post57 // culinary school, first look

bonjour mes amis! [hello my friends!]

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15th arrondissement, my neighborhood here

greetings from parisland, where i’m back again after a long american holiday! it feels wonderful and exciting to be back in this foreign city that feels every bit less foreign and more like home by the second.

tomorrow i head back to le cordon bleu where i’m enrolled in their grand diplôme program. this program runs for 9 months and upon completion, students receive superior certificates in both pastry and cuisine.

while home, i was asked the following questions countless times, #1: what is a typical day at cordon bleu? and #2 what is your favorite dish to make? so for this week’s post, i’m serving up answers on a hot plate for you! (just in case you didn’t get to hear them in person).

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pithivier

a day at cordon bleu

6am. wake up!!! most of my days begin with an early call time for class so i’m up and at ’em. to keep me full through the morning, i eat this muesli (a cereal-like breakfast made from rolled oats, grains, and dried fruits) almost every day. i do *sometimes* splurge for a croissant or pain aux raisins like the ones below…c’est la vie!

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pain au chocolat, croissant, pain aux raisins

7am. en route to school! i chose to live with a french host family while staying here to help improve my french and lucky enough, they live within walking distance from the school. once i get into the institute, i put on my uniform: pants, chef’s jacket, neckerchief, and shoes (i use dansko’s).

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crudités, mimosa hard boiled eggs

7:45am-11am. class starts! at school, there are two types of classes i can have: demonstrations or practicals. in demonstrations, i sit in a large lecture room where the chef prepares the dishes i’ll be making that day in practical class. while i receive the ingredient list, no recipe instructions are provided by the school so i take a bigillion notes during these demo classes to make sure i don’t miss a thing! at the end of each demonstration, team leaders (a sort of group captain for the week) passes around a tasting portion of the dish. above you can see my very first cuisine tasting at cordon blue, a crudité salad that employed many, many knife skills!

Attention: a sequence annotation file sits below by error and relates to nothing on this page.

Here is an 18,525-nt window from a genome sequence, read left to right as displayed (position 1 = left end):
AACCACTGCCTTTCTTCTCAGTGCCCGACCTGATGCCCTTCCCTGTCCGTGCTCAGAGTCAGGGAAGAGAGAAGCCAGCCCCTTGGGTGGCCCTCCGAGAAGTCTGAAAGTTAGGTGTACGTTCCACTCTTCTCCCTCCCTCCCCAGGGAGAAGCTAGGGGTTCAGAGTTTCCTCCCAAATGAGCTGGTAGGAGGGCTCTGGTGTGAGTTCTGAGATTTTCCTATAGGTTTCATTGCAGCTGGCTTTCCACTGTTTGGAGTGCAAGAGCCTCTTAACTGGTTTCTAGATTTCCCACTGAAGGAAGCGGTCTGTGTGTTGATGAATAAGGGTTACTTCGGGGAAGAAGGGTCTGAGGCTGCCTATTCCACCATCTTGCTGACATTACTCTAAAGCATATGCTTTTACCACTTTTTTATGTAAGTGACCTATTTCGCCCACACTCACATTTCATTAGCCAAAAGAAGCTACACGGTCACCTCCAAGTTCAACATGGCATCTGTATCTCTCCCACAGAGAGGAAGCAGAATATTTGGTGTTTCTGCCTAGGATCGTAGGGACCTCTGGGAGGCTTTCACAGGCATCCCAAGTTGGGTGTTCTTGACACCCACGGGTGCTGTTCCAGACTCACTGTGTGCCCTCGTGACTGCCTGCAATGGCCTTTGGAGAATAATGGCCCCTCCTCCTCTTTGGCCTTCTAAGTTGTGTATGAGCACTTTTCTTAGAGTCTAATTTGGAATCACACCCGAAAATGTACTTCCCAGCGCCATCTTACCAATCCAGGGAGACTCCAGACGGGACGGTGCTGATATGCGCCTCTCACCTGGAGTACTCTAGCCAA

11am-11:45am. lunch! time to scarf something down that will hold me ’til half past six. i’m usually munching on something that i made in a practical class the day before.

11:45am-3pm. class again! pastry instead of cuisine this time.

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macarons

pastry demonstrations function the same as cuisine demonstrations and sometimes the chef will make a dish for fun on the side, like these heart macaroons! too sweet.

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macarons

in this particular demonstration, the chef used macaroons from prior classes that week to model how much food coloring we should be putting in our meringue batters. super helpful! (see below to see how mine turned out.)

3:15pm-6:30pm. practical class! recognize the colorful vegetables below from the tasting dish earlier? this was my recreation of the chef’s crudité platter, complete with cabbage, radish, celery, carrots, tomatoes, and cucumber, all specified to different types of cuts. plus a deviled egg! my knife skills have been on a major learning curve since i step foot in this school.

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crudités, mimosa hard boiled eggs

practical classes are different from demonstrations in that i show up in full uniform (apron, hat, and tea towel included), and cook for 2-3 hours. most chefs require dishes to be served on a hot plate within 2 1/2 hours of start time, leaving the final 30 minutes for cleaning. every student has their own workstation, oven, and stovetop, and is required to produce the same dish. it’s pretty intense! the stuff of tv shows.